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Adam Zagoria covers basketball at all levels. He is the author of two books and an award-winning journalist whose articles have appeared in ESPN The Magazine, SLAM, Sheridan Hoops, Sports Illustrated, Basketball Times and in newspapers nationwide.
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Wednesday / August 15.
  • Curry to Debut Friday for Knicks

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    GREENBURGH, N.Y. — The Knicks are on a roll and Eddy Curry doesn’t want to mess it up.

    The 7-foot Curry is expected to make his return to the court Friday night when the Knicks (7-15) meet Chris Paul and the Hornets in New Orleans.

    Curry has been out since a Nov. 24 loss at the Lakers in which he banged his left knee and it became swollen.

    “I really feel like I’m ready,” Curry said Thursday after his second straight day of practice. “So if he [head coach Mike D’Antoni] calls my name tomorrow I’ll be ready.”

    After a 1-9 start, the Knicks have won three in a row and four of five. That run has come as D’Antoni has cut the rotation to eight players and the team has made a renewed commitment to defense.

    D’Antoni’s biggest challenge will be blending Curry back into the mix while not disrupting the team’s newfound rhythm.

    “There’s always concerns until it happens,” D’Antoni said. “I’ll look at the team and try to find a good spot and everything like that. We are going to get him back in there, it’s just a matter of I don’t want to disrupt everything so we just have to play it by ear a little bit.”

    Curry has played in just four games this season, averaging 5.3 points and 2.5 rebounds, but center David Lee has bumps and bruises proving Curry is back at full health.

    “He’s been elbowing me and ducking in,” Lee said. “He’s tough to handle, I’ll tell you what. His conditioning looks really good and more than anything his attitude is very, very good right now and he’s ready to contribute and help us out.”

    Curry played in just three games for 12 minutes all of last season and then underwent a much publicized weight-training program last summer.

    But he tore a calf muscle on the first day of training camp and then underwent more conditioning that enabled him to drop still more weight.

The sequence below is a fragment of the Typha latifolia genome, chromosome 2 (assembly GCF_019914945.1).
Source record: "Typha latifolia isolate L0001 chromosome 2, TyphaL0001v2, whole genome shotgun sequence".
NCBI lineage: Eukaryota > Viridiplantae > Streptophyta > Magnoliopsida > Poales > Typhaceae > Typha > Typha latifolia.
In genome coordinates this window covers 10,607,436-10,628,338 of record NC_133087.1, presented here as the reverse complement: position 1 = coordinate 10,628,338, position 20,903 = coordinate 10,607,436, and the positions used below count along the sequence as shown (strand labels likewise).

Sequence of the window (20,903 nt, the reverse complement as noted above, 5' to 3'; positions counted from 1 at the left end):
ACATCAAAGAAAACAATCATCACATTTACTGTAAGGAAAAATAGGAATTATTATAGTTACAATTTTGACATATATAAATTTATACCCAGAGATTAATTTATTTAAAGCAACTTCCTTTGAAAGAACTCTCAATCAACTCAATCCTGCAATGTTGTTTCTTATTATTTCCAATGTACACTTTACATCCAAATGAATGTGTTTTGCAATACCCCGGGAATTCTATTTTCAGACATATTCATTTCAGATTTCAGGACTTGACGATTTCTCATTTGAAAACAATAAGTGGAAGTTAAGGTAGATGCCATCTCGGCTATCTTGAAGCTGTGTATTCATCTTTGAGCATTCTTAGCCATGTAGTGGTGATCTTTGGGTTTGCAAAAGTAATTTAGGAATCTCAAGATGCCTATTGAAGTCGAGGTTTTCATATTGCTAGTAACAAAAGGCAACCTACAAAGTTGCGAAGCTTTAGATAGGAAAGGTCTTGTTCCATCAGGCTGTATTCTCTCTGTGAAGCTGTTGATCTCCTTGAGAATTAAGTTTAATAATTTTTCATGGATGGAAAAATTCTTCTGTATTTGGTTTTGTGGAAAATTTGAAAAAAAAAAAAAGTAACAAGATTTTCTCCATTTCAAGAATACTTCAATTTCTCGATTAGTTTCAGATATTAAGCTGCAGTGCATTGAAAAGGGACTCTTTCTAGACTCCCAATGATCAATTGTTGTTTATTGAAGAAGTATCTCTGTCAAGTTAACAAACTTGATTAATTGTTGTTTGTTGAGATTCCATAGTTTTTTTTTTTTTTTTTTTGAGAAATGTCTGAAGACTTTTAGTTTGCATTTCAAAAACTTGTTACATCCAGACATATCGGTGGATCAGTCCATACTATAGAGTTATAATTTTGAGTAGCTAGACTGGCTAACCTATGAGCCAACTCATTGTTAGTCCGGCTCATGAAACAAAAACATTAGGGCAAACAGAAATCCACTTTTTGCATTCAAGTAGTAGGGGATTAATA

He made his season debut Nov. 18 at Indiana, scoring 10 points and grabbing four boards.

    Now he hopes to return for a significant period of time and says he knocks wood every day to make it happen.

    “That’s definitely what I’m looking forward to,” he said. “I’m looking forward to no more setbacks. I’m knocking the wood every single morning.”

    If Curry can get back and play well consistently, he could become an attractive option for a team looking for a low-post presence.

    The Knicks are looking to clear more salary-cap space for the summer of 2010 and trading Curry would allow them to pursue two maximum-contract free agents.

    “Trade bait?” Curry asked after Monday’s win over Portland. “I’m going to relish any moment I can to play. Whether playing me to trade me, or playing me because they want to win games, it doesn’t matter to me. I just want to get out there. Although I don’t want to be traded.”

    FREE THROWS

    **D’Antoni said there was no update on the Nate Robinson situation. “I’m not going to switch up anything,” D’Antoni said.

     The 5-9 guard has received DNPs in four straight games as D’Antoni has trimmed the rotation.

    Asked how he felt about the situation Thursday, Robinson said, “Hangin’ in there.”

    **At 7-15, the Knicks have crawled back into the periphery of the playoff race, but D’Antoni says it’s way too early to think about that.

    “We’ve still got a long ways to go,” he said. “We’re not even talking [about playoffs]. We’re just trying to win Friday and then we’ll see what happens after that.”

    **The Knicks will play exhibition games in Milan and France in October, allowing D’Antoni a chance to return to the city he played and coached for many years. “That’s a long ways off. It’ll be great, obviously. I’m looking forward to it, to say the least.”

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    Adam Zagoria is a Basketball Insider who covers basketball at all levels. A contributor to The New York Times and SportsNet New York (SNY), he is also the author of two books and is an award-winning journalist and filmmaker. His articles have appeared in ESPN The Magazine, SLAM, Sheridan Hoops, Basketball Times and in newspapers nationwide. He also won an Emmy award for his work on the SNY mini-documentary on Syracuse guard Tyus Battle. A veteran Ultimate Frisbee player, he has competed in numerous National and World Championships and, perhaps more importantly, his teams won the Westchester Summer League (WSL) championships in 2011 and 2013. He lives in Manhattan with his wife and children.